The Panel was confronted with evidence of weaknesses on the part of the government in executing legislation. Submissions to the Panel lauded the substance of legislation and found no fault with its content but raised fundamental concerns about its implementation.

According to the Panel, the consensus appeared to be that financial resources were not the main constraint to the realisation of positive outcomes. Instead, weak outcomes reflected a lack of political will to pursue the stated constitutional imperatives such as equitable access to land, where implementation was dysfunctional and policy had shifted towards state ownership, which echoed apartheid-style notions of “custodianship”.

The Panel observed that, in urban areas, the Reconstruction and Development Programme (RDP) had failed to transfer titles to beneficiaries. In rural areas, legislation denies the constitutional rights of people living in areas under traditional leaders. The Panel noted that the Constitutional Court has found (presumably in the 2003 dispute between Alexkor Ltd and the Richtersveld community) that indigenous customary law provides for ownership of land.

The Panel remarked disapprovingly that government funding for land reform was less than two-fifths of one percent of the national budget.

Significantly, noted the Panel, those who do receive redistributed land are made tenants of the state, rather than owners of the land. Experts advise that the need to pay compensation has not been the most serious constraint on land reform. Other constraints, including corruption by officials, diversion of the land-reform budget to elites, lack of political will, and lack of training and capacity, have proved more serious stumbling blocks.

It was of great concern to the Panel that recent policy shifts appear to default to key repertoires that were used to justify the denial of property rights for black people during apartheid. These include the assumption that customary and de facto land tenure systems do not constitute property rights for the poor. The State Land Lease and Disposal Policy defaults to the model of state trusteeship in the 1936 Development Trust and Land Act as the appropriate form of land rights for beneficiaries of land reform. That model previously applied only in former homelands but appears to have been extended to all land made available for restitution and redistribution.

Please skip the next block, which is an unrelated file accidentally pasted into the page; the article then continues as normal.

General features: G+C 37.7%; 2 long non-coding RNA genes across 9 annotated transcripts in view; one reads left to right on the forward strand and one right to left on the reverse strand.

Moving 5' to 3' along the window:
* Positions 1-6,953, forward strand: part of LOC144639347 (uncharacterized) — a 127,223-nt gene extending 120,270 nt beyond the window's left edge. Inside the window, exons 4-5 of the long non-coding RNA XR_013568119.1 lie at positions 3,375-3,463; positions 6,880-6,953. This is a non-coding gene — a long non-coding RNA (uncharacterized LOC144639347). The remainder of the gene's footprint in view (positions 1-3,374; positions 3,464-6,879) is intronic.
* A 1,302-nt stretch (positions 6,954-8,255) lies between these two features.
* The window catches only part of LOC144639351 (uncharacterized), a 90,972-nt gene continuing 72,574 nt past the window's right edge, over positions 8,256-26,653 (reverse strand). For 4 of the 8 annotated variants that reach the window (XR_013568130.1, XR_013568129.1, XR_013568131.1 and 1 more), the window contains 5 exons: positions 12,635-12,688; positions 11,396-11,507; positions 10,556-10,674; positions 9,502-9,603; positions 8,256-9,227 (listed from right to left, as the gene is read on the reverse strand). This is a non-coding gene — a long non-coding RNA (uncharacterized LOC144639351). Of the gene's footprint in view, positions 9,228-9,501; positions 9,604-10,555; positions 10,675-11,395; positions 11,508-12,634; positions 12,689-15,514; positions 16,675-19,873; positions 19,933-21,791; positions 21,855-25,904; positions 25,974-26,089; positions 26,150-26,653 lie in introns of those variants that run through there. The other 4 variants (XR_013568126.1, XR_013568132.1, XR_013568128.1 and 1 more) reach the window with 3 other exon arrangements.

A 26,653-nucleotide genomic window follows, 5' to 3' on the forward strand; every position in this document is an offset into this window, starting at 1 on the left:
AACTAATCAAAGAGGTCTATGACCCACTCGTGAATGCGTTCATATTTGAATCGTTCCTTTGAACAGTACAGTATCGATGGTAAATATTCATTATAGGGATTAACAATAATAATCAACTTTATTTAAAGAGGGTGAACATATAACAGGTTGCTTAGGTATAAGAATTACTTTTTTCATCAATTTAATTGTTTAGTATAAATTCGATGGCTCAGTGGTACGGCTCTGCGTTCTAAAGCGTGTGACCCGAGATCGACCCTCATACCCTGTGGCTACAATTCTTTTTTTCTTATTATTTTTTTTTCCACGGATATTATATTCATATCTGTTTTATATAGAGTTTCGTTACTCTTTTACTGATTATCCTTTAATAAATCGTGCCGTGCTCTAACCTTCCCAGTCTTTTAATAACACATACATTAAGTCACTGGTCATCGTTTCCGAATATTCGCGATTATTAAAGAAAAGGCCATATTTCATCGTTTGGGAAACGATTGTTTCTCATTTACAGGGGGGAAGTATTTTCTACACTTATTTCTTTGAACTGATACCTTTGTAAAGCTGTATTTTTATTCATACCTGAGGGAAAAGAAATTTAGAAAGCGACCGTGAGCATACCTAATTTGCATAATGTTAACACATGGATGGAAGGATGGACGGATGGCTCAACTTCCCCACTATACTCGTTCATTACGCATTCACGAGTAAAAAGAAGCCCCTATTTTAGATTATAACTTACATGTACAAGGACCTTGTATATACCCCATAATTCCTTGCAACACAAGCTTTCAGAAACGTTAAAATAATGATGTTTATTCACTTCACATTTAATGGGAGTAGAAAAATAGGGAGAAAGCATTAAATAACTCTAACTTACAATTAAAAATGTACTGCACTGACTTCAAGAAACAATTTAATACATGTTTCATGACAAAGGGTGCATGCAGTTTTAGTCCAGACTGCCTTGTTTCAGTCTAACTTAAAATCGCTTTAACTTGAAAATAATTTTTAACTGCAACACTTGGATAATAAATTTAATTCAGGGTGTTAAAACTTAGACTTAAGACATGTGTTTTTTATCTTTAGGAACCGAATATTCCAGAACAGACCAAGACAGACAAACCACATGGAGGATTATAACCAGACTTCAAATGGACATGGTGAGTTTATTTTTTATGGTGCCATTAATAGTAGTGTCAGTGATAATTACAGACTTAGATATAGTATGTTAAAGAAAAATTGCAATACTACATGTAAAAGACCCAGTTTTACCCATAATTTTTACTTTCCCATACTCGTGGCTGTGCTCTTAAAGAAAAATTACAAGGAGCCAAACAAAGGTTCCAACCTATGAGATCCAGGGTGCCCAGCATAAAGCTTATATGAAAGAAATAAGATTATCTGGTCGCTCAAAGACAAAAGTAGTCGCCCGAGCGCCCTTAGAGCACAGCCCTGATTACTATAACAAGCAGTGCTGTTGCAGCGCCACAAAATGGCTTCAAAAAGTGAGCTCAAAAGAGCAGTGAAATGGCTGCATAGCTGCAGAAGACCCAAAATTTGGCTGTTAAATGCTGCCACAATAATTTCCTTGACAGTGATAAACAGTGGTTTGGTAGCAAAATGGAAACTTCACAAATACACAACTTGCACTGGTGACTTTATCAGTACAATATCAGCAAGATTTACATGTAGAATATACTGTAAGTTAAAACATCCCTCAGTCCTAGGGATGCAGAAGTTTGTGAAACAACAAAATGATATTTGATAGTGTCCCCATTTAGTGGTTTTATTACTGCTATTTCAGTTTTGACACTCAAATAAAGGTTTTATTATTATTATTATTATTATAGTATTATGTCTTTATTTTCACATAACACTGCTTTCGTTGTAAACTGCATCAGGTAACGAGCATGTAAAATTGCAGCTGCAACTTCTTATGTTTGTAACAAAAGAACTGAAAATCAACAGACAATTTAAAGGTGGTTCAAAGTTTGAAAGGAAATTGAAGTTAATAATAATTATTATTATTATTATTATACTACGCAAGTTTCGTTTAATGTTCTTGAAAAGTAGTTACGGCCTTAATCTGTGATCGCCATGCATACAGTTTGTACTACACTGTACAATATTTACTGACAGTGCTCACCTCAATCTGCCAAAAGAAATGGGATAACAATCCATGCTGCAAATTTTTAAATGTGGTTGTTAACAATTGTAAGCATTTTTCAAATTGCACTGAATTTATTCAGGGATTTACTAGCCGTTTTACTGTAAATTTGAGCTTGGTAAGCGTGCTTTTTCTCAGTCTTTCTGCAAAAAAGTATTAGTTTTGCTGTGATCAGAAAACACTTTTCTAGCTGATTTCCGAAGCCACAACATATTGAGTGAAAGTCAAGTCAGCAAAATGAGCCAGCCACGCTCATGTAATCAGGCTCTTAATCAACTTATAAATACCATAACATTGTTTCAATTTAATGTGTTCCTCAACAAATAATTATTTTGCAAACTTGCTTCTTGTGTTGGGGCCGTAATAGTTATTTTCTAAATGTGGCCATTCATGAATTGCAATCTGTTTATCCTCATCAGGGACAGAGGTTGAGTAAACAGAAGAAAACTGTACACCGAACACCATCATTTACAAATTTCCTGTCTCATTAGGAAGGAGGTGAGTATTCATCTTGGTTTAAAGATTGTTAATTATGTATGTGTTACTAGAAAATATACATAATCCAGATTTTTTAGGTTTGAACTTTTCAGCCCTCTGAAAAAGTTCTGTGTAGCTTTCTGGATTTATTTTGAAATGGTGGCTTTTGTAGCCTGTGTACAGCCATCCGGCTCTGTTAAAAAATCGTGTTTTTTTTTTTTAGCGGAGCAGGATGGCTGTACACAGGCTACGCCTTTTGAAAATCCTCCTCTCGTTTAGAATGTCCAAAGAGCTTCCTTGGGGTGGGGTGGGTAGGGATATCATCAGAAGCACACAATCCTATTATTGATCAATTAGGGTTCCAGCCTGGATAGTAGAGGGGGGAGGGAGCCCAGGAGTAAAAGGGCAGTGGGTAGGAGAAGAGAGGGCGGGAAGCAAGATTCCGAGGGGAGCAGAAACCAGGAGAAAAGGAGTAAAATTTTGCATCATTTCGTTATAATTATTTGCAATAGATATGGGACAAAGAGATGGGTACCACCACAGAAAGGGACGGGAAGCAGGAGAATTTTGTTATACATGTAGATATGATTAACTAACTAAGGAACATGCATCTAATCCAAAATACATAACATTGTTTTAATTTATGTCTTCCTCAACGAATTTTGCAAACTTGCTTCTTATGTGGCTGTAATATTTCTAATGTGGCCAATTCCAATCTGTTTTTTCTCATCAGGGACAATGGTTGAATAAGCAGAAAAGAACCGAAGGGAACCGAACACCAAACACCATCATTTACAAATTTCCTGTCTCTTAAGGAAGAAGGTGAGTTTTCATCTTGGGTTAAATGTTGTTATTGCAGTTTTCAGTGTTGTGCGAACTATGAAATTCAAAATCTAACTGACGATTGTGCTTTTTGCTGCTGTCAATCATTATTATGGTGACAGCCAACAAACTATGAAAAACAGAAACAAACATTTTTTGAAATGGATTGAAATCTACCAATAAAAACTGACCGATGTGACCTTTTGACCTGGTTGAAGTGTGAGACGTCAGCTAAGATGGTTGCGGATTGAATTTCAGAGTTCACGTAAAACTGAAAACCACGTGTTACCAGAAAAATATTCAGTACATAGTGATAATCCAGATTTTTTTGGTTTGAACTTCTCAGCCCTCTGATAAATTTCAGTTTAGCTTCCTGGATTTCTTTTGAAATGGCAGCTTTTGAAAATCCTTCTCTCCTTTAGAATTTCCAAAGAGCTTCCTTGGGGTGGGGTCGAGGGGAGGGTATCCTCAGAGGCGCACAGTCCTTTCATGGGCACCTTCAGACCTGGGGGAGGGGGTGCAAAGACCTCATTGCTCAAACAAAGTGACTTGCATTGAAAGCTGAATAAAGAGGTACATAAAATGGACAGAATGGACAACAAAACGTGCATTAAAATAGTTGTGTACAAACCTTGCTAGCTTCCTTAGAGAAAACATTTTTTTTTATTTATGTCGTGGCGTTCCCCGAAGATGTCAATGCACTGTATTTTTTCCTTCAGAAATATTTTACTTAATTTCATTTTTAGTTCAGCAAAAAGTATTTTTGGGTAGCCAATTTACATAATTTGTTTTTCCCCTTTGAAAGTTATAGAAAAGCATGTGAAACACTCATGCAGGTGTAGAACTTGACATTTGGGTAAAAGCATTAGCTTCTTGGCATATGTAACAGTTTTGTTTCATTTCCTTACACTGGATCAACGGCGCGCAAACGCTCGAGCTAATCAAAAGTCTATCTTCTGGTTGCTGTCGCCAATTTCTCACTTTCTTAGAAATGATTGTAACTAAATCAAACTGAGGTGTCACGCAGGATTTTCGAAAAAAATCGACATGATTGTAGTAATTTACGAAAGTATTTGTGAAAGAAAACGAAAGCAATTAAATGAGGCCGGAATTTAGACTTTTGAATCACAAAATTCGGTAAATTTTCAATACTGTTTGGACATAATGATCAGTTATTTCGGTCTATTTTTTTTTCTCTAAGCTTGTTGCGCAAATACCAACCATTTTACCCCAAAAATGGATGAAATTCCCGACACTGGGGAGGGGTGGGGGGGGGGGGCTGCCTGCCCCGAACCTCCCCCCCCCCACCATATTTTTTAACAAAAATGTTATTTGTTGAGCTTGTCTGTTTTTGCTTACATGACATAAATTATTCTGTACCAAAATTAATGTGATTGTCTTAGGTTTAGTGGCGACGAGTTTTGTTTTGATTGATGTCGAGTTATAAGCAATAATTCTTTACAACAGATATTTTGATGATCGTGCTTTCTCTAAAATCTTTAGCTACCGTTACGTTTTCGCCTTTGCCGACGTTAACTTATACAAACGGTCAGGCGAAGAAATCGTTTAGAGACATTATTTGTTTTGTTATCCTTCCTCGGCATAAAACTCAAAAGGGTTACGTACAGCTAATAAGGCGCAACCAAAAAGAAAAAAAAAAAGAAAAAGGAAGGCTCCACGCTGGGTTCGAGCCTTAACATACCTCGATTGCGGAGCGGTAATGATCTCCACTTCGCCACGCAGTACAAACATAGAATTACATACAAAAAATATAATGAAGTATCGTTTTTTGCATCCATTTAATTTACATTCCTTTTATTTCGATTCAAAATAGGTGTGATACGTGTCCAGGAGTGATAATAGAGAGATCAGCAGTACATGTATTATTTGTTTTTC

State-centric “land reform”

Since at least 2013, the state has abandoned the practice of conferring full title on beneficiaries in favour of long-term leases. New insistence on “production discipline” suggests that those with the resources to continue commercial farming operations will be prioritised, and that the state will evict tenants unable to do so. This approach has widened the discretionary powers of officials. Notions of “proper farming” used by the apartheid government have been invoked again, constraining opportunities for poor people to secure rights to land, including ideas about minimum farm sizes, income targeting and full-time farming.